Jacob Lawrence (American, 1917-2000)
The Builders Family, 1993.
Gouache on paper.
22 x 25 inches.
Gund Gallery Collection; Gift of David Horvitz ‘74 and Francie Bishop Good, 2107.5.5.
Throughout his career, Jacob Lawrence repeatedly used motifs relating to builders as a metaphor for aspiration and growth in the African American community. The Builder’s Family extends this exploration to the home, which Lawrence renders in his characteristic modernist blocks of primary colors. Set against views of a rising cityscape visible through two small windows, a
mother watches over her children as they work on construction projects of their own. There is an optimism to their carpentry, as the children are whole-heartedly engaged in the creative process, surrounded by tools of invention. The mother’s enlarged presence implies that she is, in fact, the master planner of this scene, orchestrating the artistic, intellectual, and technical development of her family. Lawrence suggests that the future of modern society lies within the potential of children, made possible by the instructional support of the mother figure. By putting a black family at the center of this allegory, The Builder’s Family celebrates and affirms African Americans’ contribution to American social progress.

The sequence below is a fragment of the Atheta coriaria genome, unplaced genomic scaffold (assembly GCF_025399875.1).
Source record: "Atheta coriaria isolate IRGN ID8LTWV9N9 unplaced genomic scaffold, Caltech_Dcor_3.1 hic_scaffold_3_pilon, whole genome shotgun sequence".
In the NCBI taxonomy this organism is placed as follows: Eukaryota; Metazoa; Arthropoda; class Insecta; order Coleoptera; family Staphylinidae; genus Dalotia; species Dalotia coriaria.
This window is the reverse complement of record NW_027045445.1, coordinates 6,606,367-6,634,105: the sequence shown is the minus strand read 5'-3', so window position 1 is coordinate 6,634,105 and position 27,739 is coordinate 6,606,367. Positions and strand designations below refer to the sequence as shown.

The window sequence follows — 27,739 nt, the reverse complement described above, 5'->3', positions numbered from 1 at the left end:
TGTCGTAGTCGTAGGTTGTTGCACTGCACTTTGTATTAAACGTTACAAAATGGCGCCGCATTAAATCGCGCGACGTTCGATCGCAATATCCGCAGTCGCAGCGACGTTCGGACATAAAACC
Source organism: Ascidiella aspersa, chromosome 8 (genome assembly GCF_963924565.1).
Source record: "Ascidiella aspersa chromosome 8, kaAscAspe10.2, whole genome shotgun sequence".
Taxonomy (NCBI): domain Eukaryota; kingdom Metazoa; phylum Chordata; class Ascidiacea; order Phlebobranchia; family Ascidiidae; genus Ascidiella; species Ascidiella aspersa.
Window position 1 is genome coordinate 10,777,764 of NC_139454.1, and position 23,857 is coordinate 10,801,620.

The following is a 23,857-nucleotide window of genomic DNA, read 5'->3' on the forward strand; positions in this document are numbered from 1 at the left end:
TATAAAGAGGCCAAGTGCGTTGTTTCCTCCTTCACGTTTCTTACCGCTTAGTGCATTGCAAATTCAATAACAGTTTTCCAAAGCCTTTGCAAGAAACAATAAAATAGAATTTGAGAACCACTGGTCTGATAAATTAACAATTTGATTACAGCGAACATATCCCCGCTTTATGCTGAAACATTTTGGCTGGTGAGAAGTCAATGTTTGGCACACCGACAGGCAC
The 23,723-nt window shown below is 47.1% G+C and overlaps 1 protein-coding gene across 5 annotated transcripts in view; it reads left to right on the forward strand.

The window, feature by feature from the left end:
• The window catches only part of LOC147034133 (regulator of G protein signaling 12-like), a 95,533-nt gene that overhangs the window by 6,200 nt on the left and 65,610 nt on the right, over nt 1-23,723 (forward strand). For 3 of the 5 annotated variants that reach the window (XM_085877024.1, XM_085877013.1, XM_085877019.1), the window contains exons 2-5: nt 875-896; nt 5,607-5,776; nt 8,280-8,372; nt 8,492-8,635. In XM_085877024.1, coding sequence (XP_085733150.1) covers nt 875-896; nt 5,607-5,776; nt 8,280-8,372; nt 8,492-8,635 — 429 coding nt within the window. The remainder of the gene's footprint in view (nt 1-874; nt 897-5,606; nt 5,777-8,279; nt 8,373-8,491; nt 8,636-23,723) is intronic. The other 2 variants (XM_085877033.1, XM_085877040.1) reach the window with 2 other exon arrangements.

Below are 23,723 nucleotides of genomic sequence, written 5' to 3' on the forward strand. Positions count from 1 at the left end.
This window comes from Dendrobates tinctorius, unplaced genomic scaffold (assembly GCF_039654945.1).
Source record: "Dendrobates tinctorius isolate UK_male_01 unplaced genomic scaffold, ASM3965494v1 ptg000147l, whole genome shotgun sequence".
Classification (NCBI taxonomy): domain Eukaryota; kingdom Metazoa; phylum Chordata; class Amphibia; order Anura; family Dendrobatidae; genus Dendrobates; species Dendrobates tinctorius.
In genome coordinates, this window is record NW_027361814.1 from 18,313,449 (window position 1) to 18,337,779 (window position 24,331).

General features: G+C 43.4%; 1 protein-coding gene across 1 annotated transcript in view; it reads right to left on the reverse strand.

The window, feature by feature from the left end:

-Rose Bishop ‘17 for the 2017 Gund Associate-curated exhibition Black Women/Black Lives.